Vettel will not change style despite Singapore disaster

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A defiant Sebastian Vettel vowed yesterday not to change the way he drives despite his first-lap exit in Singapore as he prepares for the last Malaysian Grand Prix this week.

Vettel's Ferrari started from pole, but was involved in a crash at the start that also took out teammate Kimi Raikkonen and Red Bull's Max Verstappen on a rain-soaked Marina Bay Circuit.

It allowed Lewis Hamilton, who avoided the carnage to win from fifth on the grid, to extend his championship lead from a slender three points to 28.

"I'm not too fussed about the amount of points," Vettel said yesterday at the Sepang International Circuit.

"Obviously, it's never good to be behind, we'd like to be in front, but we're not, so we've got to take it from there.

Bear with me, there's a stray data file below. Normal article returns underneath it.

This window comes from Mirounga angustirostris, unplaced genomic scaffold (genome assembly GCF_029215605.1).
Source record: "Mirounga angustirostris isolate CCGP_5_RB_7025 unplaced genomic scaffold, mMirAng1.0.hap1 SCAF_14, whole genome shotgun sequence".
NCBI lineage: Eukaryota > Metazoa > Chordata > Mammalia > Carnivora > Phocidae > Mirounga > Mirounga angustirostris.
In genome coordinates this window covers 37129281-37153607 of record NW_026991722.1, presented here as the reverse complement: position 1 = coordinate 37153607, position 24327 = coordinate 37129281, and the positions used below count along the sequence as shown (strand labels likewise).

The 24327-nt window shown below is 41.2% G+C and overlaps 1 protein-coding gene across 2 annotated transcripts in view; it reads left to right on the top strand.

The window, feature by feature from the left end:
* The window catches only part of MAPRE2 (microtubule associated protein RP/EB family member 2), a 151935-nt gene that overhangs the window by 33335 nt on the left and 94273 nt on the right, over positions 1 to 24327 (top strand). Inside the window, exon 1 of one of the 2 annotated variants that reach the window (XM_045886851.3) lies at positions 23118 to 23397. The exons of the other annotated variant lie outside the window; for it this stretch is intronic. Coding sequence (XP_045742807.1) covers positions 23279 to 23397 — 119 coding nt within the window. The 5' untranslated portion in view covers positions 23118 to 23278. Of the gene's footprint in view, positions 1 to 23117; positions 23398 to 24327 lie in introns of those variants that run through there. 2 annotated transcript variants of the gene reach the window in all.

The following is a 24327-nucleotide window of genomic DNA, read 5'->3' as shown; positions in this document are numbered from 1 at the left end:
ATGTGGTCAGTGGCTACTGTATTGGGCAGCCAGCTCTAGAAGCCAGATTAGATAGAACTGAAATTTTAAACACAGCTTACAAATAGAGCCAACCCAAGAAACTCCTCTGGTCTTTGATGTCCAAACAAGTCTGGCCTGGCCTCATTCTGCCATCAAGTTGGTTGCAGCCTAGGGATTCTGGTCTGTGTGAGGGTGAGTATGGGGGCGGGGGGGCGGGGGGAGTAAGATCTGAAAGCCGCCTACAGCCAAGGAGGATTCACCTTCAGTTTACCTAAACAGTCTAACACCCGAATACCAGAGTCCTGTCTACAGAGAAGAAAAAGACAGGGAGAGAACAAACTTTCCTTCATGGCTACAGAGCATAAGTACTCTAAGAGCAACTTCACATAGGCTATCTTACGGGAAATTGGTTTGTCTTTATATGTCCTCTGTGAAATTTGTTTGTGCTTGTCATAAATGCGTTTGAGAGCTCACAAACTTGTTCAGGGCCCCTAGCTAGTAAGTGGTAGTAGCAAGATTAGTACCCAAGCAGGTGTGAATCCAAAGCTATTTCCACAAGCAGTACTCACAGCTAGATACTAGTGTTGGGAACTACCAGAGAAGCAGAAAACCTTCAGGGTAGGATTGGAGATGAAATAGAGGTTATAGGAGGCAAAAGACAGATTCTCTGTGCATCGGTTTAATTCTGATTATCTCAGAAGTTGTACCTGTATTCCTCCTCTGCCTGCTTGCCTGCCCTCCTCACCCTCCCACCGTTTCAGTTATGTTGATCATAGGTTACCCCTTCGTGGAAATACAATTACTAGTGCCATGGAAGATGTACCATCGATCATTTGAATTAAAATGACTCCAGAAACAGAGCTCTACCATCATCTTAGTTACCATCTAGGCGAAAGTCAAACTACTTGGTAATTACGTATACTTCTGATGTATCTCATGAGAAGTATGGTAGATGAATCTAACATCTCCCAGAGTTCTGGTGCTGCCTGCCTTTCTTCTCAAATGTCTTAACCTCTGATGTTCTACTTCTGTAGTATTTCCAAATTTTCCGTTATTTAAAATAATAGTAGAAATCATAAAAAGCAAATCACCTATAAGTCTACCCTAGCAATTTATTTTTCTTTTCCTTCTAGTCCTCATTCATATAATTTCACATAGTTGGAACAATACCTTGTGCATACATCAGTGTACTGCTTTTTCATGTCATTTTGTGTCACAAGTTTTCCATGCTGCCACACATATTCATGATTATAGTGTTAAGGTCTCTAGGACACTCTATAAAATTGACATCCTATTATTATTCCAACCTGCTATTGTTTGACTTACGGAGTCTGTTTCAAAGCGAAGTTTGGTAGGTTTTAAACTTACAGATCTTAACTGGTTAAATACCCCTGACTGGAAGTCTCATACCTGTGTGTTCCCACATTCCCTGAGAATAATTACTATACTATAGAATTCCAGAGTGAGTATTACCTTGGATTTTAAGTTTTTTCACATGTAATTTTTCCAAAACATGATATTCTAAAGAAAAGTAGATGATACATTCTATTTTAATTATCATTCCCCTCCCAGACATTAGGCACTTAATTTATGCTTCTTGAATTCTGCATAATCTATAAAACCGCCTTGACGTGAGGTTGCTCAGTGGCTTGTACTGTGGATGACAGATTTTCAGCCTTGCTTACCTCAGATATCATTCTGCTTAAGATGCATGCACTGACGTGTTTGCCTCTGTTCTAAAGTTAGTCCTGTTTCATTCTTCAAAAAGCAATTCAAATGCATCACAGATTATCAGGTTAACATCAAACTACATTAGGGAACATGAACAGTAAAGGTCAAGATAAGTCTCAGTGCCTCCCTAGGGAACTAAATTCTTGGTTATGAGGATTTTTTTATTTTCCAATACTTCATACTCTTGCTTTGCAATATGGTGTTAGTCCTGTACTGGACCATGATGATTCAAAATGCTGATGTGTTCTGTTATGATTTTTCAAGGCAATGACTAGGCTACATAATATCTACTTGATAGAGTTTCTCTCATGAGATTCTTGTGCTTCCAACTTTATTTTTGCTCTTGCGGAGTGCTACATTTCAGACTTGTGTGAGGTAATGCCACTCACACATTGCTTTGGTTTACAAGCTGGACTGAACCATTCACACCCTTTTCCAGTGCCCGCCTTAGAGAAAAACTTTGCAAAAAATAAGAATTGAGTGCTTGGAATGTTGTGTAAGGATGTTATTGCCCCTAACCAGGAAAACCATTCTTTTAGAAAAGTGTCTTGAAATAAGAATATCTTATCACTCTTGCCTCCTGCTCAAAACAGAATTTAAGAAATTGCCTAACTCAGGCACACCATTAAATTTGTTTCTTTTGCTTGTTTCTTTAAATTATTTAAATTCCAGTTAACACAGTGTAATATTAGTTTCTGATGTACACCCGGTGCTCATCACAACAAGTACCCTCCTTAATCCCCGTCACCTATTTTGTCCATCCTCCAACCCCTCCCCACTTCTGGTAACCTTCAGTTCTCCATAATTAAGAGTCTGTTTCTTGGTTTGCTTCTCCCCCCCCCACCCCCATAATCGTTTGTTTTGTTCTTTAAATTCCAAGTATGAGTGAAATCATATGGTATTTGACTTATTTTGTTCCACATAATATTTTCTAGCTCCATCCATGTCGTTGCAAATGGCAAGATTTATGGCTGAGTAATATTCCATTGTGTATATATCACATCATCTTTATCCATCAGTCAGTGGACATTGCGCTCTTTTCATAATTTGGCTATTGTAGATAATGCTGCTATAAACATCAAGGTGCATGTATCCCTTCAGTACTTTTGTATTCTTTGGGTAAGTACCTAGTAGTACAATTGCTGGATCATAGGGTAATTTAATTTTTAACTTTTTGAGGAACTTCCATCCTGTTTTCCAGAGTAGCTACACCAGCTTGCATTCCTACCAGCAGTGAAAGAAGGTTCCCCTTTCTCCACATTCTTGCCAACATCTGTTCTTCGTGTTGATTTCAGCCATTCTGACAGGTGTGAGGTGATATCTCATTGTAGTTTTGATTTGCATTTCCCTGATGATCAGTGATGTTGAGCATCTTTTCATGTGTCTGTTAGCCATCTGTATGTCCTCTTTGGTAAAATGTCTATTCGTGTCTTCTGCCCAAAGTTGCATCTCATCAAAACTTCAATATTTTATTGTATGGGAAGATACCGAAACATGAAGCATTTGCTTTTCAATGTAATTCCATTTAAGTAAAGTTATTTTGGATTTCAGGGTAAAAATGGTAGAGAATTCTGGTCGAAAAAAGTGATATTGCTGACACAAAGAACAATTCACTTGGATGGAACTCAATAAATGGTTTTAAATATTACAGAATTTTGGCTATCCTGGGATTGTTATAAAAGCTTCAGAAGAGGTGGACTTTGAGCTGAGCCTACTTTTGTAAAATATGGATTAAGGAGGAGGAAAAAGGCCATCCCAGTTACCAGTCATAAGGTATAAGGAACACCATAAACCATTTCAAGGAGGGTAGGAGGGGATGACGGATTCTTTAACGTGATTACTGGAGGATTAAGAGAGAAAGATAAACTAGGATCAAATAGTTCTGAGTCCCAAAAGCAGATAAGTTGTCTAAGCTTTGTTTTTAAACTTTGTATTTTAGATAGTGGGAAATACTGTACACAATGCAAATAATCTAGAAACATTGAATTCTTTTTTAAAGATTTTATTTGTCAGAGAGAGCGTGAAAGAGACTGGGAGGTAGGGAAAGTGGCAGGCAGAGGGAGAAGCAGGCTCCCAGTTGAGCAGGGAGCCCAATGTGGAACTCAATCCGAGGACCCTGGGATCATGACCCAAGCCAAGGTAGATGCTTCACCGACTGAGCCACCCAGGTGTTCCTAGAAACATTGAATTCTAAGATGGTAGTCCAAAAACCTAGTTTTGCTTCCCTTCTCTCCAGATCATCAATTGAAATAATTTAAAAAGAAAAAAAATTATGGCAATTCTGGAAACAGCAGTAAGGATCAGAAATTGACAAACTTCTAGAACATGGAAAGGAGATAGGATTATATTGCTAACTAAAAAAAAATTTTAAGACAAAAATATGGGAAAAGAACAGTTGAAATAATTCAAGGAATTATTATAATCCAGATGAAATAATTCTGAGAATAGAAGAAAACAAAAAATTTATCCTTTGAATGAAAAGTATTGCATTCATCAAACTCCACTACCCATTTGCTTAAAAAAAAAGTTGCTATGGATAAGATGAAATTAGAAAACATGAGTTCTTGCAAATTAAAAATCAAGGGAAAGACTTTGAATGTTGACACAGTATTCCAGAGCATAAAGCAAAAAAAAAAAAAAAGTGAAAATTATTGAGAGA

"Overall, it doesn't change anything for how we tackle the last six races."

Vettel was exonerated of blame for the Singapore crash by stewards, but many observers felt the four-time world champion was at fault as he had forced Verstappen towards Raikkonen.

But the 30-year-old Vettel said that he hadn't given the crash much thought since because it was just "part of racing".

"I think it would have been more difficult if I had lost the car somewhere in the race, then it's obviously different," he said.

"The lights went off, we did our starts.

"Everyone was trying to do his start and, with the way it happened, it ended up really bad for all of us.

"There's not much you can do. I think it's part of racing.

"It certainly didn't help Lewis scored a lot of points, but that's the way it goes.

"It's not the first time I'm in the situation like this and probably will not be the last time - not that I'm hoping for it to happen again."

Hamilton was also reluctant to hail the Singapore race as the season's decisive turning point.

"There's lots of turning points within a year," he said yesterday.

"I'm going to try and make sure that was the last one." - REUTERS